We are creatures of habit. We like the familiar. In commercial negotiations, we hear the same argument a few times, and we think it has merit. We use the argument ourselves, and it is persuasive, because the person we use it on has heard it before. Whether the argument has any genuine merit is an entirely separate question. Here are a few:
- I’m not paying your taxes (IP Draughts hears this from US parties, in relation to a clause that says that payments are exclusive of VAT; usually the person doesn’t understand the European VAT system).
- “Represents and warrants” gives remedies in tort as well as contract.
- We should not pay royalties on patent applications that are more than 5 years old.
- Confidentiality obligations should not be perpetual, as we need to know when we can close our file. 5, or at most 10, years is conventional.
- Your cap on liability should not apply to breach of confidence, IP obligations or data protection issues.
- We need to own the data that comes out of the project; our business client expects to see such a clause. IP rights are a separate issue, dealt with in a separate clause.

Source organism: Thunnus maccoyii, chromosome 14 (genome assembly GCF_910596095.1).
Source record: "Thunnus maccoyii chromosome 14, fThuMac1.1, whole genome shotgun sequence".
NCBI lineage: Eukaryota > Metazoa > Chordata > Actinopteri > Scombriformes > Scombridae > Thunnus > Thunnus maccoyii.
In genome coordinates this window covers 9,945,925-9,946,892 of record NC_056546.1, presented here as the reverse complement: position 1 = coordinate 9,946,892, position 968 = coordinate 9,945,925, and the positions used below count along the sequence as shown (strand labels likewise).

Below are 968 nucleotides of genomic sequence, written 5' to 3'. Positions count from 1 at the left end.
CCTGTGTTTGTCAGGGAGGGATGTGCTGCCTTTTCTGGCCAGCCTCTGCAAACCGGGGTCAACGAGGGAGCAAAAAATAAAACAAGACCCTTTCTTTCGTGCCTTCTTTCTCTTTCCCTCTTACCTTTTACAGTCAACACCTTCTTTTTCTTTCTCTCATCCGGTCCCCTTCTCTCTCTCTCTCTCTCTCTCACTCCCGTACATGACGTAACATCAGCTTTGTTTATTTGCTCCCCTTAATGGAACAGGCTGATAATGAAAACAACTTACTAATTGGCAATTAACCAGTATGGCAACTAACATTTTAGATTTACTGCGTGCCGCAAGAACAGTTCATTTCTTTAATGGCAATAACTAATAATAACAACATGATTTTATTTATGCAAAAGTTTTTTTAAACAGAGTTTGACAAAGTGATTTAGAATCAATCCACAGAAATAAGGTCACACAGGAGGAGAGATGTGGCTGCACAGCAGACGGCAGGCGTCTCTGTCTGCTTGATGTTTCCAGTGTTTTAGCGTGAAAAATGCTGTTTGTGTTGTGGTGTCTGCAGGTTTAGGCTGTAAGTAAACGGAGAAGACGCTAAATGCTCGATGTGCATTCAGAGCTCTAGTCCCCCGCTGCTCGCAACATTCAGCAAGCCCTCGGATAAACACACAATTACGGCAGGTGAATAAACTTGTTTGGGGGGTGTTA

- The definition of each party should include its affiliates.
If IP Draughts had more time, he could think of more examples. Some of these arguments (or perhaps assertions would be a better word) have emerged as conventional wisdom during the time that he has been practising. Some are the subject of more detailed discussion in old articles on this blog.
In all cases, the arguments can be questioned on the grounds of logic, legal principle, or whether they favour one’s client’s interests. But questioning them can be a backwards step in negotiations, because one is challenging the norm. Particularly if the point seems secondary or unimportant to the deal, or if one’s commercial client really doesn’t care about the issue, it is tempting to go along with what everyone else seems to do.
An example: fairly early in IP Draughts’ career, he negotiated a confidentiality agreement and, after some discussion, persuaded the other party to increase the duration of confidentiality to 20 years (or was it 15?). Later, IP Draughts’ client relayed some feedback from the other party, that IP Draughts had been difficult over a minor agreement, and that this didn’t bode well for the more important negotiation of the “full” agreement. Even if there was logic in a longer period of confidentiality (for a biotech client’s technology), it was not considered appropriate to go above a 10-year confidentiality term.
Negotiating agreements involves a series of judgment calls about whether to accept an argument, a form of words, a compromise: when doing so, IP Draughts recommends that you keep a clear head on whether the argument is valid or just familiar. Of course, this requires you to be really on top of the technical aspects of your profession.